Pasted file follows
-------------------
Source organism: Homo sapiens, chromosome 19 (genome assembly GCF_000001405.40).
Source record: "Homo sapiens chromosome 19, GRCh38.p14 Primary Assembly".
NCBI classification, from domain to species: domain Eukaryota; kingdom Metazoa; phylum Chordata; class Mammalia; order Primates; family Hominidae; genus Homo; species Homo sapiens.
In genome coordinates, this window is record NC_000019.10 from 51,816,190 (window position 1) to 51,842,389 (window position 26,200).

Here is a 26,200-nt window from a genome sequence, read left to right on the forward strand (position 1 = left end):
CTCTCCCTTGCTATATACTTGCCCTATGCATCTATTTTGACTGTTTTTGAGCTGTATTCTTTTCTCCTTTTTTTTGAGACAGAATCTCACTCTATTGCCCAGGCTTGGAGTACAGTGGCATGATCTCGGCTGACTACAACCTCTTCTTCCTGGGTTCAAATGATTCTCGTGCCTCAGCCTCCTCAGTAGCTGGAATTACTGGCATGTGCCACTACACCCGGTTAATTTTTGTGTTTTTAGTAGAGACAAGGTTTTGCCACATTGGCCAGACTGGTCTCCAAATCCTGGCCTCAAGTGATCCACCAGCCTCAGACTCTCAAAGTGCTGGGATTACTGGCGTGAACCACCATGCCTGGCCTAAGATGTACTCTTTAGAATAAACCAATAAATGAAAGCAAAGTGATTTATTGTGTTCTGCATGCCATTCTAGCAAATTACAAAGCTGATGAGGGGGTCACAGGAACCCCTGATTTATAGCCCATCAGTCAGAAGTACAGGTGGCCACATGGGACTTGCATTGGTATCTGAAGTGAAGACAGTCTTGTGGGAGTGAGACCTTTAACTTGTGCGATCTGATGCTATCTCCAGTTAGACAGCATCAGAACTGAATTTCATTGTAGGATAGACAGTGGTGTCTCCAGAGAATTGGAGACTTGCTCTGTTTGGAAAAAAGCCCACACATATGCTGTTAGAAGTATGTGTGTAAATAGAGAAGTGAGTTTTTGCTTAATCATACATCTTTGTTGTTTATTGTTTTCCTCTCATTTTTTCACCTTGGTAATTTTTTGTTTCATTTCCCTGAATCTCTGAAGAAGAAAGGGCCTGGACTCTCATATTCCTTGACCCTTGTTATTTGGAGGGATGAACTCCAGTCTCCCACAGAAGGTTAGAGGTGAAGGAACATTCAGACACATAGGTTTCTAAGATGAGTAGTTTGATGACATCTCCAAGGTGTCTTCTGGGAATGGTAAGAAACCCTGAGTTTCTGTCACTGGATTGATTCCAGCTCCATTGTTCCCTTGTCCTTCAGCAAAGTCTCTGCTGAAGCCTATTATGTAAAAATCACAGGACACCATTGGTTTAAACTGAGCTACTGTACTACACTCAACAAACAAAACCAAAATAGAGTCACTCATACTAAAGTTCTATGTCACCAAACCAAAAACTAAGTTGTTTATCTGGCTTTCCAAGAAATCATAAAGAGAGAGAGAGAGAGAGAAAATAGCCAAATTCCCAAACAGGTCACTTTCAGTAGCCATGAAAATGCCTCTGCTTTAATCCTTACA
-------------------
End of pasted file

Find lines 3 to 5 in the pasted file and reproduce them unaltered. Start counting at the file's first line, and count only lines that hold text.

NCBI classification, from domain to species: domain Eukaryota; kingdom Metazoa; phylum Chordata; class Mammalia; order Primates; family Hominidae; genus Homo; species Homo sapiens.
In genome coordinates, this window is record NC_000019.10 from 51,816,190 (window position 1) to 51,842,389 (window position 26,200).

Here is a 26,200-nt window from a genome sequence, read left to right on the forward strand (position 1 = left end):